Neighbor Victoria’s Story

Victoria, a former teacher, and her husband, an electrician, relocated to Illinois with their three young children, ages five, seven and nine. After a client failed to pay her husband for a significant $17,000 project, Victoria and her family found themselves searching for answers.

“I would personally like to thank you [donors and the Northern Illinois Food Bank]. It actually brings tears to my eyes because our family was really struggling. What you’re doing here has not only sustained us food-wise, but it’s also given me hope as someone who didn’t used to be in a position of need. And now I am.”

Victoria is thrilled with the quality and variety of food she found at the Glen Ellyn Pantry, one of the 900 food pantries, soup kitchens and feeding programs in our network.

“Last week, there were avocados. There are tomatoes. This week, there’s cantaloupe. I’m just thanking God that there are these expensive organic fruits and vegetables available to us at our time of need.”

Victoria even found ingredients for a special Valentine’s dinner:
“And then I saw that the food pantry had given us all these lovely pork chops with pesto butter.”

As new folks to Illinois, making friends and connecting to people are important to Victoria and her family.

“There are a lot of very gracious folks at this particular pantry. One of the ladies is a realtor and she and I always have excellent conversations. The folks [who] are in charge are just really lovely. And that just really blessed me.”

With three kids in school, Victoria appreciates the school lunch program but finds the summer times more difficult: “The kids in the summer don’t get free lunches at school, so…it’s even harder to make ends meet in the summer.”

Before receiving help from the food pantry, Victoria noted that “we had almost nothing in the refrigerator, and I just didn’t want my kids to experience that. It was tough. And now that we come here, we have enough on a regular basis.”

The food pantry allows Victoria to save money and work toward a new career in nursing after many years of teaching. “I’m a licensed teacher. I’ve worked with kids for about 19 years. I’m pursuing, through the community college, a second career in nursing.” The money Victoria saves by visiting the food pantry she can use to go back to school and pay for other family expenses.

Rising costs have made pursuing career goals more difficult, “The cost of living here going up has really made it challenging to buy food. This [food pantry] really makes it possible for us to pay rent.”

“My husband works full time, and I’ll be going back into the workforce.” But for now, the food pantry helps Victoria and her family make ends meet: “Your generosity is helping people that really are hardworking.”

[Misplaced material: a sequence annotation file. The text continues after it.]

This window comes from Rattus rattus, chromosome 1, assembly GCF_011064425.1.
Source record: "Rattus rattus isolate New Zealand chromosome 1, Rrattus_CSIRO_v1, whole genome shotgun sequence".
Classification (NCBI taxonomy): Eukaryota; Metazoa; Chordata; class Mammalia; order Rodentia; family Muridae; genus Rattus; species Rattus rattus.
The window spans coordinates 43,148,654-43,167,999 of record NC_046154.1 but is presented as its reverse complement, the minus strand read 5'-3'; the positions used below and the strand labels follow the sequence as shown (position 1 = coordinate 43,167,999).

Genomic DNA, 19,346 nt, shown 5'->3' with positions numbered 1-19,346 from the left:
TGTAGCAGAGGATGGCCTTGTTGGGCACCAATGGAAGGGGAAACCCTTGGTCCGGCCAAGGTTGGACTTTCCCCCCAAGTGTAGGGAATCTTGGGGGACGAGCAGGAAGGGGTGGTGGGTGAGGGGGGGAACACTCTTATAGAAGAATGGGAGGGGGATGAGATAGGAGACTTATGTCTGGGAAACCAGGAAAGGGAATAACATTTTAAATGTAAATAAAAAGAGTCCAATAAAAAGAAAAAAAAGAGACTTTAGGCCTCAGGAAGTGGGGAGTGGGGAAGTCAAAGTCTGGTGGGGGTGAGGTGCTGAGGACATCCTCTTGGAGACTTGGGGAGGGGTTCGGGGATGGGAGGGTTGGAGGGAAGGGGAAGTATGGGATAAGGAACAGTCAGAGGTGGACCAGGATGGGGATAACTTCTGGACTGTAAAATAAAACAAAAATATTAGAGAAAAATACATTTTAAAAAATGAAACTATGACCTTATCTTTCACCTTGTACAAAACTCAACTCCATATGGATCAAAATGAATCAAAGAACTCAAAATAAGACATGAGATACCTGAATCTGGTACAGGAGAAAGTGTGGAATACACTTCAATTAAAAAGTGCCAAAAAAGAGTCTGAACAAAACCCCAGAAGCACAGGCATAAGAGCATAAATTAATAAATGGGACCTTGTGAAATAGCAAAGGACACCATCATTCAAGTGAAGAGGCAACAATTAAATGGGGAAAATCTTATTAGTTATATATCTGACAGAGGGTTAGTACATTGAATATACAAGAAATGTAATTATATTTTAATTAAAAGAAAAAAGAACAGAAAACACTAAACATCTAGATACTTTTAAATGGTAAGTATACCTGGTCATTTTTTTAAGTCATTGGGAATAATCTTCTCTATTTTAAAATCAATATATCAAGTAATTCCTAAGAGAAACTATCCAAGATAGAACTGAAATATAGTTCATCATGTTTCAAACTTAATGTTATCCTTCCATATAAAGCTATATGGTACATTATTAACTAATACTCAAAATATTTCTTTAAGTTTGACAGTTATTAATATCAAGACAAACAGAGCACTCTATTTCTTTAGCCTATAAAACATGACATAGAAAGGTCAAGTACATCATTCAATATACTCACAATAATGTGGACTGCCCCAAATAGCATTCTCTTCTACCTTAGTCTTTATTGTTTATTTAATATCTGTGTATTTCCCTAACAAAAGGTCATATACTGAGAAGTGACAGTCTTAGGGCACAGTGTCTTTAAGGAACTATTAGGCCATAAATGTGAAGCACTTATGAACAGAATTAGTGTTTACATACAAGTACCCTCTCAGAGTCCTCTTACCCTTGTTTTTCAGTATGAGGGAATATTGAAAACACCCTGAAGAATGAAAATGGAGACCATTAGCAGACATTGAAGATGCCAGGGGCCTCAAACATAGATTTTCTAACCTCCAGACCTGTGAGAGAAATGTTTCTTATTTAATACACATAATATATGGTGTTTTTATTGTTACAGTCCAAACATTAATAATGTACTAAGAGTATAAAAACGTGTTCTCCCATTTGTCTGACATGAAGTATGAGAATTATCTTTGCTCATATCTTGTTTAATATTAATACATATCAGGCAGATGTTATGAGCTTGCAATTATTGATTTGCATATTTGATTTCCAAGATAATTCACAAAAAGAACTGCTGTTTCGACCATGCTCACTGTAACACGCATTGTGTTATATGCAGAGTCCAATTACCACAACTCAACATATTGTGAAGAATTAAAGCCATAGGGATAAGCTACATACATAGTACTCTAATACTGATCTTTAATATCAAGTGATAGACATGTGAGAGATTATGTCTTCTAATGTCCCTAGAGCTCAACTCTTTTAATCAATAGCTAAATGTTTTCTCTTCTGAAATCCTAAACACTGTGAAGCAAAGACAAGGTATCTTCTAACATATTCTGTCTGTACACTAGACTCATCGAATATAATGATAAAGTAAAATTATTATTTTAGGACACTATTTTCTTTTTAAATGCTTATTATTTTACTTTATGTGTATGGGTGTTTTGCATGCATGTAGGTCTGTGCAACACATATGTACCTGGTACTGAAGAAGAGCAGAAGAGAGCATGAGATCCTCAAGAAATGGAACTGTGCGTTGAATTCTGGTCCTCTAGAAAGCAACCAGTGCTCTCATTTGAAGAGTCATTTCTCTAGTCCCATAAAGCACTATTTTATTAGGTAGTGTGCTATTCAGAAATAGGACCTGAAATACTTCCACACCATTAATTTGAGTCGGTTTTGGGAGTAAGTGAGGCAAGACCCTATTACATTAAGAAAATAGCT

Neighbor Story: Markius

Twenty-five-year-old Markius works at a music store while trying to make it as a musician. He and his brother live together while renovating a home for their mother.

After graduating from college in 2020, Markius lost his job and had to move back into the house he’s now fixing. As Markius described, 2020 “put everything on a sort of standstill, but that standstill didn’t mean I didn’t pay bills. That standstill meant I just don’t progress this year.”

If Markius didn’t have the help from the food bank, he would not be able to follow his dreams as a musician.

“Well, if the food bank wasn’t here, I definitely wouldn’t be a musician. My life would be a nonstop, like a nine-to-nine factory job.”

By getting help, Markius can pay for gas, taxes, and other living expenses. “There are a lot of people like me that have loads and loads of potential, loads and loads of creativity and drive, that are being held back by a situation. Thank you for giving me the options and freedom to actually progress in life.”

Markius added that without the food pantry, “I wouldn’t have the option or the time to better myself.”

Of course, rising costs have made life harder. “It’s not a choice whether or not you want to eat. So, it was surprising to me that so many people just spend all their money on food.”

For some folks, the stigma of going to a food bank prevents them from getting help. Markius explained that he didn’t grow up with that idea. He grew up in a very poor area where he saw neighbors helping each other out to get food. At church or at school, people often worked together to solve food challenges. For Markius, getting help with food expenses enables him to invest in his life, to have options and the freedom to progress in life. That’s an empowered neighbor.